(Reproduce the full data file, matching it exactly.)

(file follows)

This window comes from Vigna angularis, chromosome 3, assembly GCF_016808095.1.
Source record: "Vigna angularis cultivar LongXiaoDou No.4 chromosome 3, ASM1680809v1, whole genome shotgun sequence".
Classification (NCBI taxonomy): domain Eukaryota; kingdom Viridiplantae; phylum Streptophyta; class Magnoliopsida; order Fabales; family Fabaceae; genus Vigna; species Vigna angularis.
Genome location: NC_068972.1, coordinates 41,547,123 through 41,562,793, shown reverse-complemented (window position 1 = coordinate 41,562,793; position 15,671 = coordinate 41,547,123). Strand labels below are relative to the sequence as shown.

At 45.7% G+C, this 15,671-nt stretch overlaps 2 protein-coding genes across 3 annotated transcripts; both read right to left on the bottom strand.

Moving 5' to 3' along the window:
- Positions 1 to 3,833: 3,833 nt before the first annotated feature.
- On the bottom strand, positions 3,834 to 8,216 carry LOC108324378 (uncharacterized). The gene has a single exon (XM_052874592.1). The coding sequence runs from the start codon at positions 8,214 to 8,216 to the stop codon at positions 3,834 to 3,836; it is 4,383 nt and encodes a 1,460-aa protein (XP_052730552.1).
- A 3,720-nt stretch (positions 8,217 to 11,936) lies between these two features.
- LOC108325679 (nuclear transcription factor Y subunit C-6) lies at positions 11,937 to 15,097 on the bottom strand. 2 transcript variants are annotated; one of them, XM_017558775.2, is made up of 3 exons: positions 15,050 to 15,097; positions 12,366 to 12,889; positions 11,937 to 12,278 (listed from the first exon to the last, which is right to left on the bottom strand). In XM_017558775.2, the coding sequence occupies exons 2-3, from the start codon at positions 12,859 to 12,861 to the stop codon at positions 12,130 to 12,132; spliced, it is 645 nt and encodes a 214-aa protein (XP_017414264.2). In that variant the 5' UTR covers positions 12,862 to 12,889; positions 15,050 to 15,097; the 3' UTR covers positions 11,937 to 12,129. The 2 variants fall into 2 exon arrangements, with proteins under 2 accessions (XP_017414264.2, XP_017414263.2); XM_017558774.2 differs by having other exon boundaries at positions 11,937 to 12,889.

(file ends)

This window comes from Vigna angularis, chromosome 3, assembly GCF_016808095.1.
Source record: "Vigna angularis cultivar LongXiaoDou No.4 chromosome 3, ASM1680809v1, whole genome shotgun sequence".
Classification (NCBI taxonomy): domain Eukaryota; kingdom Viridiplantae; phylum Streptophyta; class Magnoliopsida; order Fabales; family Fabaceae; genus Vigna; species Vigna angularis.
Genome location: NC_068972.1, coordinates 41,547,123 through 41,562,793, shown reverse-complemented (window position 1 = coordinate 41,562,793; position 15,671 = coordinate 41,547,123). Strand labels below are relative to the sequence as shown.

At 45.7% G+C, this 15,671-nt stretch overlaps 2 protein-coding genes across 3 annotated transcripts; both read right to left on the bottom strand.

Moving 5' to 3' along the window:
- Positions 1 to 3,833: 3,833 nt before the first annotated feature.
- On the bottom strand, positions 3,834 to 8,216 carry LOC108324378 (uncharacterized). The gene has a single exon (XM_052874592.1). The coding sequence runs from the start codon at positions 8,214 to 8,216 to the stop codon at positions 3,834 to 3,836; it is 4,383 nt and encodes a 1,460-aa protein (XP_052730552.1).
- A 3,720-nt stretch (positions 8,217 to 11,936) lies between these two features.
- LOC108325679 (nuclear transcription factor Y subunit C-6) lies at positions 11,937 to 15,097 on the bottom strand. 2 transcript variants are annotated; one of them, XM_017558775.2, is made up of 3 exons: positions 15,050 to 15,097; positions 12,366 to 12,889; positions 11,937 to 12,278 (listed from the first exon to the last, which is right to left on the bottom strand). In XM_017558775.2, the coding sequence occupies exons 2-3, from the start codon at positions 12,859 to 12,861 to the stop codon at positions 12,130 to 12,132; spliced, it is 645 nt and encodes a 214-aa protein (XP_017414264.2). In that variant the 5' UTR covers positions 12,862 to 12,889; positions 15,050 to 15,097; the 3' UTR covers positions 11,937 to 12,129. The 2 variants fall into 2 exon arrangements, with proteins under 2 accessions (XP_017414264.2, XP_017414263.2); XM_017558774.2 differs by having other exon boundaries at positions 11,937 to 12,889.